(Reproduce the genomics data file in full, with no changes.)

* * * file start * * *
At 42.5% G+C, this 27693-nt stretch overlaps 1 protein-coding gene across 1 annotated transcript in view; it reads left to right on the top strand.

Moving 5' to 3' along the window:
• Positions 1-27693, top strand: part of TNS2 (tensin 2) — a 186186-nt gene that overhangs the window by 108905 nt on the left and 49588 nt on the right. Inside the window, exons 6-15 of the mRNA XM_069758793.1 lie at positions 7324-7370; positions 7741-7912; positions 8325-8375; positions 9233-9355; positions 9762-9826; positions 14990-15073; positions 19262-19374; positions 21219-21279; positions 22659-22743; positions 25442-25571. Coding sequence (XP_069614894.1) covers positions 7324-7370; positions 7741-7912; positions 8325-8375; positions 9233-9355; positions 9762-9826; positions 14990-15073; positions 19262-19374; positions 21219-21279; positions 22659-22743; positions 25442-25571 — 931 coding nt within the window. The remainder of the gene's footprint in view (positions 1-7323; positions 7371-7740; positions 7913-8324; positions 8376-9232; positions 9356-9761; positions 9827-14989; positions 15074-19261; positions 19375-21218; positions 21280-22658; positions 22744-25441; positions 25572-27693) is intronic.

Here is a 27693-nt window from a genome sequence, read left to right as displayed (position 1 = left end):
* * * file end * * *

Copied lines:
At 42.5% G+C, this 27693-nt stretch overlaps 1 protein-coding gene across 1 annotated transcript in view; it reads left to right on the top strand.

Moving 5' to 3' along the window:
• Positions 1-27693, top strand: part of TNS2 (tensin 2) — a 186186-nt gene that overhangs the window by 108905 nt on the left and 49588 nt on the right. Inside the window, exons 6-15 of the mRNA XM_069758793.1 lie at positions 7324-7370; positions 7741-7912; positions 8325-8375; positions 9233-9355; positions 9762-9826; positions 14990-15073; positions 19262-19374; positions 21219-21279; positions 22659-22743; positions 25442-25571. Coding sequence (XP_069614894.1) covers positions 7324-7370; positions 7741-7912; positions 8325-8375; positions 9233-9355; positions 9762-9826; positions 14990-15073; positions 19262-19374; positions 21219-21279; positions 22659-22743; positions 25442-25571 — 931 coding nt within the window. The remainder of the gene's footprint in view (positions 1-7323; positions 7371-7740; positions 7913-8324; positions 8376-9232; positions 9356-9761; positions 9827-14989; positions 15074-19261; positions 19375-21218; positions 21280-22658; positions 22744-25441; positions 25572-27693) is intronic.

Here is a 27693-nt window from a genome sequence, read left to right as displayed (position 1 = left end):